fair wind

fair wind

[¦fer ′wind]
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References in classic literature ?
There they are, down there every night at eight bells, praying for fair winds--when they know as well as I do that this is the only ship going east this time of the year, but there's a thousand coming west--what's a fair wind for us is a head wind to them--the Almighty's blowing a fair wind for a thousand vessels, and this tribe wants him to turn it clear around so as to accommodate one--and she a steamship at that
The spell of the fair wind has a subtle power to scatter a white-winged company of ships looking all the same way, each with its white fillet of tumbling foam under the bow.
Ah, he only who knoweth WHITHER he saileth, knoweth what wind is good, and a fair wind for him.
It was one of those less lowering, but still grey and gloomy enough mornings of the transition, when with a fair wind the ship was rushing through the water with a vindictive sort of leaping and melancholy rapidity, that as I mounted to the deck at the call of the forenoon watch, so soon as I levelled my glance towards the taffrail, foreboding shivers ran over me.
The gale that now hammers at us to stave us, we can turn it into a fair wind that will drive us towards home.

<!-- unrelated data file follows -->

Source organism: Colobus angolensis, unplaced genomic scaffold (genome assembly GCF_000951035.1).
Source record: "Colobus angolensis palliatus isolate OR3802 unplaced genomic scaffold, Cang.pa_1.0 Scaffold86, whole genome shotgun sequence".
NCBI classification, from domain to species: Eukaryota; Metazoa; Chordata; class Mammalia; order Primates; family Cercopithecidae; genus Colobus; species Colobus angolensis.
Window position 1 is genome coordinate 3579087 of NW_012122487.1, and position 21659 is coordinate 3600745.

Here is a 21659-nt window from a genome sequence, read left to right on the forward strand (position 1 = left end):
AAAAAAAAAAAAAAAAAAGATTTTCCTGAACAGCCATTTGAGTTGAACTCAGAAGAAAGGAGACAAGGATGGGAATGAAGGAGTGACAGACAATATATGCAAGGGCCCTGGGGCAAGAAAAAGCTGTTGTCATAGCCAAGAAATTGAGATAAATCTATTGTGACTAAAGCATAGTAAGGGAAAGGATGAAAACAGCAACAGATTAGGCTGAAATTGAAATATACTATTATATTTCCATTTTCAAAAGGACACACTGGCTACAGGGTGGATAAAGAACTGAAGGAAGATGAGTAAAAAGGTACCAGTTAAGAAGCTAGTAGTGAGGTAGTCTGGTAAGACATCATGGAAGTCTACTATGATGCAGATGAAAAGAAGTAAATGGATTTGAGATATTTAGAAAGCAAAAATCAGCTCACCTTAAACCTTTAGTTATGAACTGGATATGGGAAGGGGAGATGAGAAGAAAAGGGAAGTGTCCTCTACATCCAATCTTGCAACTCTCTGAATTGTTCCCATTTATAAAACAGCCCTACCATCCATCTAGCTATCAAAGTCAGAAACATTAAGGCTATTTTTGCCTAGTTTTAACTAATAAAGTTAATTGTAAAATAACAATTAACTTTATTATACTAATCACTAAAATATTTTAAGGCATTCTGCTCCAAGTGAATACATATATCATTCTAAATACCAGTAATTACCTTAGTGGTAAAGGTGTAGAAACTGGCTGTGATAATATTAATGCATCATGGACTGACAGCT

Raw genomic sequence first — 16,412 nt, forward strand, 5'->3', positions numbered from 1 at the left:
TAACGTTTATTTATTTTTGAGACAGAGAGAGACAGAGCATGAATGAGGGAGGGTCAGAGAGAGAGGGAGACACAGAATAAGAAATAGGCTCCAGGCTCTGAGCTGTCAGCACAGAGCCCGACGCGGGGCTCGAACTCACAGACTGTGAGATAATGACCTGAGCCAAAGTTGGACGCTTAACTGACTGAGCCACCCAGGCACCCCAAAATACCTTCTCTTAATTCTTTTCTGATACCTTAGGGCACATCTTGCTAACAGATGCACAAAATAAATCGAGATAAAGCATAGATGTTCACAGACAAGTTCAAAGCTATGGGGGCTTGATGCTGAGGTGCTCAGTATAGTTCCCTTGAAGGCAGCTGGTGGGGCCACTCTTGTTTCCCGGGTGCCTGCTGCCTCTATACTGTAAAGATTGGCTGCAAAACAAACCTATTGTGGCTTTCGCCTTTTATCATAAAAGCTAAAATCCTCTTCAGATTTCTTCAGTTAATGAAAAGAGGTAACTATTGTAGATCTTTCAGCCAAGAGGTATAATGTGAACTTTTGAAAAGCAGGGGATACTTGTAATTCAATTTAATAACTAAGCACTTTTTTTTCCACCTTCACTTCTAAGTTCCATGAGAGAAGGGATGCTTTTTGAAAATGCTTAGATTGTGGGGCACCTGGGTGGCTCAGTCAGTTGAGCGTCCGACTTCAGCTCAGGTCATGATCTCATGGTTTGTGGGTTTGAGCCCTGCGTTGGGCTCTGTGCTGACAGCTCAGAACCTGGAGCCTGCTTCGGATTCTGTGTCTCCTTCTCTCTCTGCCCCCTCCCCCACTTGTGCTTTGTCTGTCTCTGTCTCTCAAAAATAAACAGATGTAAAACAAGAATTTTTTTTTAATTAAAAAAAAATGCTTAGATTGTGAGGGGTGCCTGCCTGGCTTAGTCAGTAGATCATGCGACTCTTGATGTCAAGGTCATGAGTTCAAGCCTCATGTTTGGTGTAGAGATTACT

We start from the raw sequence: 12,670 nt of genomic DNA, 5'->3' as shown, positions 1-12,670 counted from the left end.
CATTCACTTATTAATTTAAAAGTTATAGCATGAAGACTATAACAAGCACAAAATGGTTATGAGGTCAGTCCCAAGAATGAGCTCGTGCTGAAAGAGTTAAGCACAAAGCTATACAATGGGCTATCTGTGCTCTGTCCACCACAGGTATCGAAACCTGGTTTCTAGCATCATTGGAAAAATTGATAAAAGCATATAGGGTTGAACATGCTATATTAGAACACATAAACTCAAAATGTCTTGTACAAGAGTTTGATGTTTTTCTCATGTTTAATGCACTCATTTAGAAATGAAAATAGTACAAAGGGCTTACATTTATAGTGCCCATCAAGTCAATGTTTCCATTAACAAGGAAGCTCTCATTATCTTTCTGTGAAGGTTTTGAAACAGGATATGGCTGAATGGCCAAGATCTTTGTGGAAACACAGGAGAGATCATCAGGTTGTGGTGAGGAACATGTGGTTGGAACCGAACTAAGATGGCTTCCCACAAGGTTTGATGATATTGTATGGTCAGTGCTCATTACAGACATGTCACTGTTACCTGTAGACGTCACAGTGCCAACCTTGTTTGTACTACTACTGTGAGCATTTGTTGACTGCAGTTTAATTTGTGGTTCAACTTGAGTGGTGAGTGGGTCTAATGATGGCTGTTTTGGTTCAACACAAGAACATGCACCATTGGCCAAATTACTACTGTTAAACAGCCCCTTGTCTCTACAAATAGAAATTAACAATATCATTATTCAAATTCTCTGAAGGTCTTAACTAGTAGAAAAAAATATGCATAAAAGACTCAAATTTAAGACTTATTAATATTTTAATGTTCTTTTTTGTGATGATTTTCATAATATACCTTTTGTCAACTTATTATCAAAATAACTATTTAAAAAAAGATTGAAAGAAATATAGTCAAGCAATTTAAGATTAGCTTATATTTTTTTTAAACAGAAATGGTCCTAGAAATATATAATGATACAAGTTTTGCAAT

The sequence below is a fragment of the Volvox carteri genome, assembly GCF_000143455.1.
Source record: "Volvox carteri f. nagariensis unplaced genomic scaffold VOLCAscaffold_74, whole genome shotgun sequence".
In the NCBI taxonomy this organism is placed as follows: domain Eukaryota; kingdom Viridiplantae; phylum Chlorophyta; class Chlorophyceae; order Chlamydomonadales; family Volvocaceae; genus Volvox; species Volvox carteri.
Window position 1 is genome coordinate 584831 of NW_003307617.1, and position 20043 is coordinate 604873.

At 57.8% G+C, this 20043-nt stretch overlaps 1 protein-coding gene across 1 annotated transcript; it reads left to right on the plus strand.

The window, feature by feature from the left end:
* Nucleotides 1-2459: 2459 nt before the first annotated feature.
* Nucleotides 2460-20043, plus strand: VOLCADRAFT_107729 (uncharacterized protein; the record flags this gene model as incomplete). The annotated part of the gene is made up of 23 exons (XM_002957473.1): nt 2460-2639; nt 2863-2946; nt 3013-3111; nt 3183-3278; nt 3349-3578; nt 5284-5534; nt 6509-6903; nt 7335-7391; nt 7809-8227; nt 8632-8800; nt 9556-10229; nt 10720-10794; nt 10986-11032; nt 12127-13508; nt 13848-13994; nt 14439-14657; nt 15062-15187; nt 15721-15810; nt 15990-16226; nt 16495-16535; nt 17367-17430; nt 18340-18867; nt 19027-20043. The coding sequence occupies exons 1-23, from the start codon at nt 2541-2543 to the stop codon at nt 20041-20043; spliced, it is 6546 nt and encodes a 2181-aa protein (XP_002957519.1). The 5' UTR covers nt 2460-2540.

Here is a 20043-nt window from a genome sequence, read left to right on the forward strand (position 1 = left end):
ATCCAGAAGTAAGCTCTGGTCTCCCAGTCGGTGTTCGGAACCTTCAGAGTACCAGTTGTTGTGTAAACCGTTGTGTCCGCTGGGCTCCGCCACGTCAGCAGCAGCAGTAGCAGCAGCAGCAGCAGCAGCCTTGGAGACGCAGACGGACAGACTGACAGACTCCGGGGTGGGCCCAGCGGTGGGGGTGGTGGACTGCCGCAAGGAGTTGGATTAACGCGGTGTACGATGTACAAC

Give a fair wind and sight of safe return to the shipmen who speed and govern this ship.
As the schooner paid off, the fore- and main-sheets were slacked away for fair wind.
Grimaud tendered twenty guineas to the captain, and at nine o'clock in the morning, having a fair wind, our Frenchmen set foot on their native land.
And so it was that when the first fair wind rose he embarked upon his cruise, and with him he took as strange and fearsome a crew as ever sailed under a savage master.
Here's luck," "A fair wind," and "Billy Bones his fancy," were very neatly and clearly executed on the forearm; and up near the shoulder there was a sketch of a gallows and a man hanging from it--done, as I thought, with great spirit.
I communicated to his majesty a project I had formed of seizing the enemy's whole fleet; which, as our scouts assured us, lay at anchor in the harbour, ready to sail with the first fair wind.
Now off Egypt, about as far as a ship can sail in a day with a good stiff breeze behind her, there is an island called Pharos--it has a good harbour from which vessels can get out into open sea when they have taken in water--and here the gods becalmed me twenty days without so much as a breath of fair wind to help me forward.